That isn’t a logline.  If you find you can’t write one, it probably means your book isn’t about anything.

Now let’s look at the books I’ve reviewed, and try to boil them down to their simplest elements/logline.  Awaken Online is about a young man learning to become an adult by learning to stand up for himself, then about becoming a leader by learning to inspire others.  Travis Bagwell nails the growth and development of the main character at each step into becoming a man.

Delvers LLC is about two friends learning to let go of their hang-ups and shattered self-images to become the person others believe they are.

Aleron Kong’s The Land series is about a young man who has to choose between making himself into a God or taking care of the village and community that has sprung up around him.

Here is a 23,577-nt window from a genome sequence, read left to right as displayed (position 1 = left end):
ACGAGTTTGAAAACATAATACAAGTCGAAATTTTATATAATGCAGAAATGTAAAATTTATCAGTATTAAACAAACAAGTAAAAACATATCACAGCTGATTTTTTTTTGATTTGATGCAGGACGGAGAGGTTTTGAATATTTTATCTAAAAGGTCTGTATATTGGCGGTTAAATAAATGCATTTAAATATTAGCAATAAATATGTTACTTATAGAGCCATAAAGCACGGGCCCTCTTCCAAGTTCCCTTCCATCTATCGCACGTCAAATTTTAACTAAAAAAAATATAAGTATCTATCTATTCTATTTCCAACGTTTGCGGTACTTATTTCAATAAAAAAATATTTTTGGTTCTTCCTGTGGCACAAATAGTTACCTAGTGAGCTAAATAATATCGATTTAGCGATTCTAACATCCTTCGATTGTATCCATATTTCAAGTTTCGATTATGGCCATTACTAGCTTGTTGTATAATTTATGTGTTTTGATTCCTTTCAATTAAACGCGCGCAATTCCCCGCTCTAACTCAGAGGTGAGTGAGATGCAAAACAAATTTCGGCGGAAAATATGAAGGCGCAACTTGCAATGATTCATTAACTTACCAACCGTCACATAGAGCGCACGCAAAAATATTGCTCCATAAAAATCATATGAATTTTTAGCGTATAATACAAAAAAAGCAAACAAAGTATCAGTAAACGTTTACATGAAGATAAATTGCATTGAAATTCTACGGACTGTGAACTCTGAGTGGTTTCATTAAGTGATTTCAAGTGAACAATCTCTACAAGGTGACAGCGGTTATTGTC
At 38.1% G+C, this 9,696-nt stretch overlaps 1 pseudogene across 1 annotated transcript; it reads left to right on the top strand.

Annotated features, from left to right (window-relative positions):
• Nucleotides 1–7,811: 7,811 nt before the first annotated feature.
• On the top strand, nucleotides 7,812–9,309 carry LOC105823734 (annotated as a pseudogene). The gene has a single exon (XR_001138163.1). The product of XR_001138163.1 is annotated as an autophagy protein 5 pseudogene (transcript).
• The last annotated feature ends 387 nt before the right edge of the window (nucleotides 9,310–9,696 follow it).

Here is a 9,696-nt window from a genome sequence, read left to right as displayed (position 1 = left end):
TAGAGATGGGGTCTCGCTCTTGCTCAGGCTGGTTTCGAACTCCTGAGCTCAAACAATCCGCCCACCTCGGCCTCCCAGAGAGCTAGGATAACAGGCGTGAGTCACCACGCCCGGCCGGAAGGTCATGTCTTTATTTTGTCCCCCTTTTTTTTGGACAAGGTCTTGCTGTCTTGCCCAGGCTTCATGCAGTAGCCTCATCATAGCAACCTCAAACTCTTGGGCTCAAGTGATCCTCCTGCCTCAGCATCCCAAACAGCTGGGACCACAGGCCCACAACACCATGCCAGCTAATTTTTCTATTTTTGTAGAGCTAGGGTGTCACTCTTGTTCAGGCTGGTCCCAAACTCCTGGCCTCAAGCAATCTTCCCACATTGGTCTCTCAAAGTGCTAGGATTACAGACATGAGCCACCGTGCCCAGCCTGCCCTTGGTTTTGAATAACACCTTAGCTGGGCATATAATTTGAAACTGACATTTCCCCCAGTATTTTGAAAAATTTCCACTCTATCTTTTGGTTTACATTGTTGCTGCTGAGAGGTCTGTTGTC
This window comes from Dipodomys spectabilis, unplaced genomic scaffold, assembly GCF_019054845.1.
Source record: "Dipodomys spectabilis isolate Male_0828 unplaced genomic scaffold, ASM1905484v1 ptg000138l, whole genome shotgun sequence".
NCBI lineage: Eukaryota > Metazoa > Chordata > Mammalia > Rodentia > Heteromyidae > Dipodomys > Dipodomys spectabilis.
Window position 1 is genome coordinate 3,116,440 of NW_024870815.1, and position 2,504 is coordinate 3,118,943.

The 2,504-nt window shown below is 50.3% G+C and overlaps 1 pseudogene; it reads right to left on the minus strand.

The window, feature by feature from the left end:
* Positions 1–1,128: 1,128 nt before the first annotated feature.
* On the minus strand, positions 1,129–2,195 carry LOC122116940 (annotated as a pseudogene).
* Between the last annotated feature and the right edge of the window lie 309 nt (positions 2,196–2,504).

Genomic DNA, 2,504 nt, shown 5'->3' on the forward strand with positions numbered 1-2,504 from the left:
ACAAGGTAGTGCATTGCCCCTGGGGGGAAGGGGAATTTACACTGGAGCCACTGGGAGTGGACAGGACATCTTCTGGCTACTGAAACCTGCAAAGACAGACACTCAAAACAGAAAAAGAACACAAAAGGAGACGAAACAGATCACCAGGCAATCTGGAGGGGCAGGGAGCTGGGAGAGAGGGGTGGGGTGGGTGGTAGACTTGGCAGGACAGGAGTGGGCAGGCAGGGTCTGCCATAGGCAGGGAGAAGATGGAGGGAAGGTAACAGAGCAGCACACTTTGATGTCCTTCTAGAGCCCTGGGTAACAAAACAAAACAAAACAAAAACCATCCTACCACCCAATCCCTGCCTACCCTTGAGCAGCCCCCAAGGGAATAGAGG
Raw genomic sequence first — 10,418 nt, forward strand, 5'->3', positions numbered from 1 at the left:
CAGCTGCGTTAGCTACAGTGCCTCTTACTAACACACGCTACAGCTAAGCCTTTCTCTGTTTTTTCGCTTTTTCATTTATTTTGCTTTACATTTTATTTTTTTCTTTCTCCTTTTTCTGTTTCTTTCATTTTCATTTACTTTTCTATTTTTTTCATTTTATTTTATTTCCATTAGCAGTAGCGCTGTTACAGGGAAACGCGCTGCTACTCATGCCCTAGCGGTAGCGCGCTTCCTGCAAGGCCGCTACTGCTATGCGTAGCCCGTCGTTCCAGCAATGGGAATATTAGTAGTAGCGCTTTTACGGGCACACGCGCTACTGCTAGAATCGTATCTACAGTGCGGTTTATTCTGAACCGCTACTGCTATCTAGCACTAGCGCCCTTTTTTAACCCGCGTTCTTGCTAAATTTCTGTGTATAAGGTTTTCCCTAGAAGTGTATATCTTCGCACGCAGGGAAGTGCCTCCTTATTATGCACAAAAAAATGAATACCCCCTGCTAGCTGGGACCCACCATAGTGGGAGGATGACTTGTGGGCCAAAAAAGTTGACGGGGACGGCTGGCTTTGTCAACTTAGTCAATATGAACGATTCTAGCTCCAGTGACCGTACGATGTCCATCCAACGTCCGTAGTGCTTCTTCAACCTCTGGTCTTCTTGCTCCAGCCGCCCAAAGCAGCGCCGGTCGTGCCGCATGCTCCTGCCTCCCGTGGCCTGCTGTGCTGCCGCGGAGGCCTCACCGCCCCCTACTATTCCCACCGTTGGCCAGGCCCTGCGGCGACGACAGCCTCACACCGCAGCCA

To the extent that the scenes in the story enhance their central premise, the story becomes stronger.  When a scene actively conflicts with or undermines the central premise, the story becomes weak.

In the case of stories like this, we have Desperate Times, which is supposed to be about a battle-hardened military members who are down to their last lives in a virtual game.  But the story undercuts this numerous times.

First, we need to know why we should care about these people.  Who are they?  We never get properly introduced to them or their personalities.  Then they have a basic training phase that makes no sense for a group that is composed of people who have been fighting and dying 49 times, some of whom are at 94 missions.  Then we have scenes where they act incongruous with being battle-hardened veterans and being at their last lives, as when one calls down an airstrike on themselves and barely survives, and laughs about it.

Much like unfun exploration in Mass Effect, what happens in the story conflicts with its log line.